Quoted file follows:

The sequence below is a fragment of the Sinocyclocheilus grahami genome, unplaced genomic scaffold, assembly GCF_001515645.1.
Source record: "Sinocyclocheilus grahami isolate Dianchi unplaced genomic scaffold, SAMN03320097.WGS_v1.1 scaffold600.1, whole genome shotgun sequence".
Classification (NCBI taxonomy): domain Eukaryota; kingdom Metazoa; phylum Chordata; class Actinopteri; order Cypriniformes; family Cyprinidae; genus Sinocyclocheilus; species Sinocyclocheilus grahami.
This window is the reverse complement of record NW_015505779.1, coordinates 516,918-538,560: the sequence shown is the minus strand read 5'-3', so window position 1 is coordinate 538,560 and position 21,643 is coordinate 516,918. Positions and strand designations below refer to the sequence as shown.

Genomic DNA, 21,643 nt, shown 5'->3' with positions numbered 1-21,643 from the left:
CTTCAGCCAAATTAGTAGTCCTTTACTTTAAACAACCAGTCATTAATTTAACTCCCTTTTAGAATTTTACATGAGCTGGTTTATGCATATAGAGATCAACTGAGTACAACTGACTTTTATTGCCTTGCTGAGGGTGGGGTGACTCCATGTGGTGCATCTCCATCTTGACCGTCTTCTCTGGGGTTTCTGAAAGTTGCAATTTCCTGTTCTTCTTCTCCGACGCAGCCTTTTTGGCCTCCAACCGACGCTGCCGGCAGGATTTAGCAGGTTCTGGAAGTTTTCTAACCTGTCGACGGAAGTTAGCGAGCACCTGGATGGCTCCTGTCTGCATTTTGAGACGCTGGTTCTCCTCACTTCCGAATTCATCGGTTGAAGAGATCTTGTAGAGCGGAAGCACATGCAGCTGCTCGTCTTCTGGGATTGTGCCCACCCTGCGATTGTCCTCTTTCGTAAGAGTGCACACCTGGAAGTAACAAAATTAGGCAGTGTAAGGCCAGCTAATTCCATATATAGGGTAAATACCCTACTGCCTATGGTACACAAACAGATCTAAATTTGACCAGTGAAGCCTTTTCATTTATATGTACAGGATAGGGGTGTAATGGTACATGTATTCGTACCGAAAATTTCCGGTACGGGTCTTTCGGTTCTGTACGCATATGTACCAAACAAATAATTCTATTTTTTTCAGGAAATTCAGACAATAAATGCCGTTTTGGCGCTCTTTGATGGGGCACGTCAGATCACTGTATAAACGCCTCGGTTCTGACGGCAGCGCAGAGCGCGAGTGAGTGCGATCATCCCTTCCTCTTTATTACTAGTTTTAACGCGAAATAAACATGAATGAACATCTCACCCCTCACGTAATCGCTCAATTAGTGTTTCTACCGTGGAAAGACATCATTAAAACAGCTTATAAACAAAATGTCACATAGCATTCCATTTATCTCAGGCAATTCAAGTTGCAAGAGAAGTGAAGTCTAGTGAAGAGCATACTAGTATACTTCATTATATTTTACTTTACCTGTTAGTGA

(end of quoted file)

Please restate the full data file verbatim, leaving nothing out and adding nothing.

The sequence below is a fragment of the Sinocyclocheilus grahami genome, unplaced genomic scaffold, assembly GCF_001515645.1.
Source record: "Sinocyclocheilus grahami isolate Dianchi unplaced genomic scaffold, SAMN03320097.WGS_v1.1 scaffold600.1, whole genome shotgun sequence".
Classification (NCBI taxonomy): domain Eukaryota; kingdom Metazoa; phylum Chordata; class Actinopteri; order Cypriniformes; family Cyprinidae; genus Sinocyclocheilus; species Sinocyclocheilus grahami.
This window is the reverse complement of record NW_015505779.1, coordinates 516,918-538,560: the sequence shown is the minus strand read 5'-3', so window position 1 is coordinate 538,560 and position 21,643 is coordinate 516,918. Positions and strand designations below refer to the sequence as shown.

Genomic DNA, 21,643 nt, shown 5'->3' with positions numbered 1-21,643 from the left:
CTTCAGCCAAATTAGTAGTCCTTTACTTTAAACAACCAGTCATTAATTTAACTCCCTTTTAGAATTTTACATGAGCTGGTTTATGCATATAGAGATCAACTGAGTACAACTGACTTTTATTGCCTTGCTGAGGGTGGGGTGACTCCATGTGGTGCATCTCCATCTTGACCGTCTTCTCTGGGGTTTCTGAAAGTTGCAATTTCCTGTTCTTCTTCTCCGACGCAGCCTTTTTGGCCTCCAACCGACGCTGCCGGCAGGATTTAGCAGGTTCTGGAAGTTTTCTAACCTGTCGACGGAAGTTAGCGAGCACCTGGATGGCTCCTGTCTGCATTTTGAGACGCTGGTTCTCCTCACTTCCGAATTCATCGGTTGAAGAGATCTTGTAGAGCGGAAGCACATGCAGCTGCTCGTCTTCTGGGATTGTGCCCACCCTGCGATTGTCCTCTTTCGTAAGAGTGCACACCTGGAAGTAACAAAATTAGGCAGTGTAAGGCCAGCTAATTCCATATATAGGGTAAATACCCTACTGCCTATGGTACACAAACAGATCTAAATTTGACCAGTGAAGCCTTTTCATTTATATGTACAGGATAGGGGTGTAATGGTACATGTATTCGTACCGAAAATTTCCGGTACGGGTCTTTCGGTTCTGTACGCATATGTACCAAACAAATAATTCTATTTTTTTCAGGAAATTCAGACAATAAATGCCGTTTTGGCGCTCTTTGATGGGGCACGTCAGATCACTGTATAAACGCCTCGGTTCTGACGGCAGCGCAGAGCGCGAGTGAGTGCGATCATCCCTTCCTCTTTATTACTAGTTTTAACGCGAAATAAACATGAATGAACATCTCACCCCTCACGTAATCGCTCAATTAGTGTTTCTACCGTGGAAAGACATCATTAAAACAGCTTATAAACAAAATGTCACATAGCATTCCATTTATCTCAGGCAATTCAAGTTGCAAGAGAAGTGAAGTCTAGTGAAGAGCATACTAGTATACTTCATTATATTTTACTTTACCTGTTAGTGA